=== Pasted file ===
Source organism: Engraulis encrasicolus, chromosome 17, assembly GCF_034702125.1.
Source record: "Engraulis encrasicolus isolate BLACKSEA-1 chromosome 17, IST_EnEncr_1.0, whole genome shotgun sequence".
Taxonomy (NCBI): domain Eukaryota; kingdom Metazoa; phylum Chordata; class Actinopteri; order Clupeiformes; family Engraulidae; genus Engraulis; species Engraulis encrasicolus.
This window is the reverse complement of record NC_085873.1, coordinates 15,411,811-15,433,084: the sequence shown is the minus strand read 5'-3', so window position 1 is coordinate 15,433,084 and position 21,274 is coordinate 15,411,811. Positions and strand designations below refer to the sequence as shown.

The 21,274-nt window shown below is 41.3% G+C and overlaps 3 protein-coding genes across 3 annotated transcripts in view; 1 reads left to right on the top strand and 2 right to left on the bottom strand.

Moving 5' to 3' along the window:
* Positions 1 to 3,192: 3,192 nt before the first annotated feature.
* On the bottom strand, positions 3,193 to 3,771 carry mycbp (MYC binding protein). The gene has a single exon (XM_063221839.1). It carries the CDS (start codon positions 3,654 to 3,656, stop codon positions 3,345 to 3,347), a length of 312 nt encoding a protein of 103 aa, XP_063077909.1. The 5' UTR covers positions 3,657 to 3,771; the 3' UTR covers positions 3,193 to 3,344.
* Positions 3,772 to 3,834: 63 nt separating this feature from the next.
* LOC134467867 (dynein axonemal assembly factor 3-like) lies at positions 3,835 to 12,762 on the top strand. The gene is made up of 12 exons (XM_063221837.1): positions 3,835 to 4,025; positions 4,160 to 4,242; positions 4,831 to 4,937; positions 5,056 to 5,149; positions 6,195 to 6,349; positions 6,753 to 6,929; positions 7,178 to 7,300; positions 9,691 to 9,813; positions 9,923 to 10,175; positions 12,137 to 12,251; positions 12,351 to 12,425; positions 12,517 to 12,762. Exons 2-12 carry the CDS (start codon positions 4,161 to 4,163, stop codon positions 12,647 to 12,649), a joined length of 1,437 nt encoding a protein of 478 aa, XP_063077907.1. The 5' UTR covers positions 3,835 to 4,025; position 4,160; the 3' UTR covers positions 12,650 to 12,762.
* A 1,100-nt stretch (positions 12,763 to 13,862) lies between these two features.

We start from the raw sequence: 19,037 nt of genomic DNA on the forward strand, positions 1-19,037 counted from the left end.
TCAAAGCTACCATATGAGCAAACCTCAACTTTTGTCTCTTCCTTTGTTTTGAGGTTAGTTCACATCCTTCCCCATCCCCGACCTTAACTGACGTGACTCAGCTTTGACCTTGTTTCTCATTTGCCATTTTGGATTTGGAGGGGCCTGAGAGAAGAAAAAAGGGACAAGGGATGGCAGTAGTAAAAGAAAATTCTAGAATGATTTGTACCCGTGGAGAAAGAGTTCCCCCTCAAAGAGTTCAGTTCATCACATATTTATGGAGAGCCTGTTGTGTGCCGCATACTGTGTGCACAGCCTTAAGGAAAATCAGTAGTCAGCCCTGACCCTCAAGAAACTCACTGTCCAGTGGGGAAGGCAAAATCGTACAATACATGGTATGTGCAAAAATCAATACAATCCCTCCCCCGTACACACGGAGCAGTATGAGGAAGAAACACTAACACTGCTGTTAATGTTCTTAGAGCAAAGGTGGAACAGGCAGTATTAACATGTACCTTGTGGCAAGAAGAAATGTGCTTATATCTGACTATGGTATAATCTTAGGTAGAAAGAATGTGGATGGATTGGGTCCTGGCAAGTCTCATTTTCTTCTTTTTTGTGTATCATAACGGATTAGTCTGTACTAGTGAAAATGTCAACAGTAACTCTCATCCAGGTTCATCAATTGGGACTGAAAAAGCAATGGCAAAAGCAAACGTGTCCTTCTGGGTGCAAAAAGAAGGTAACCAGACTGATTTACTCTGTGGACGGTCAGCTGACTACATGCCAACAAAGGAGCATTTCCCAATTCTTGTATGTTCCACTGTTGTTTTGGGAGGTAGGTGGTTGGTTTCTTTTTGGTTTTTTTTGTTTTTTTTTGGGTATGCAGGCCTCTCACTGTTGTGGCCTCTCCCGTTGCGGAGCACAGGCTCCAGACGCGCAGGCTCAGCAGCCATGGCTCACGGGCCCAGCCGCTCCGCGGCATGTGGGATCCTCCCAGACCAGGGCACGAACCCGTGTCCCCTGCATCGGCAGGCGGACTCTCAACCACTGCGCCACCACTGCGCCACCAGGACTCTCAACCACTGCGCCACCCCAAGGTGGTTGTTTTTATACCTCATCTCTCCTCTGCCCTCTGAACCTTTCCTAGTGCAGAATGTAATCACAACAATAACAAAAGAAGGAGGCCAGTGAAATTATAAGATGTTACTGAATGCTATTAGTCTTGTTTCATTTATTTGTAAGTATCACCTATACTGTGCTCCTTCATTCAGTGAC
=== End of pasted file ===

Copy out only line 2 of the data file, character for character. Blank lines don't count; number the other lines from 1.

Source record: "Engraulis encrasicolus isolate BLACKSEA-1 chromosome 17, IST_EnEncr_1.0, whole genome shotgun sequence".